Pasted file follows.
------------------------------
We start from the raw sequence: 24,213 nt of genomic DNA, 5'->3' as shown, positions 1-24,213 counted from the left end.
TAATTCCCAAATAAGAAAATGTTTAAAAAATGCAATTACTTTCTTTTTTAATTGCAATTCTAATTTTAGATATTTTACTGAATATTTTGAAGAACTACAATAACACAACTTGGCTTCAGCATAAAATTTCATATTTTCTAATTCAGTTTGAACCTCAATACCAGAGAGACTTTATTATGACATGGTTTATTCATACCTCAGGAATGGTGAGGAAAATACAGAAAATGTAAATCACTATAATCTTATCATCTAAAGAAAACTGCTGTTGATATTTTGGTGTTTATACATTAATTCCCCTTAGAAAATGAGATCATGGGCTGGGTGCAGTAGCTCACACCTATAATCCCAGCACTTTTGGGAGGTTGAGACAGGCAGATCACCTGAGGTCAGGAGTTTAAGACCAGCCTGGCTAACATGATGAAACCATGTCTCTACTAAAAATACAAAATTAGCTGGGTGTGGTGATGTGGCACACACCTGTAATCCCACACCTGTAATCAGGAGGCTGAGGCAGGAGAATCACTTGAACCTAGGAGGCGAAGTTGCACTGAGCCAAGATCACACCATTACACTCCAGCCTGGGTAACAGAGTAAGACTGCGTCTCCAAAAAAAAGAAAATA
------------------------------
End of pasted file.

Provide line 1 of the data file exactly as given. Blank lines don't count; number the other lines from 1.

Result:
We start from the raw sequence: 24,213 nt of genomic DNA, 5'->3' as shown, positions 1-24,213 counted from the left end.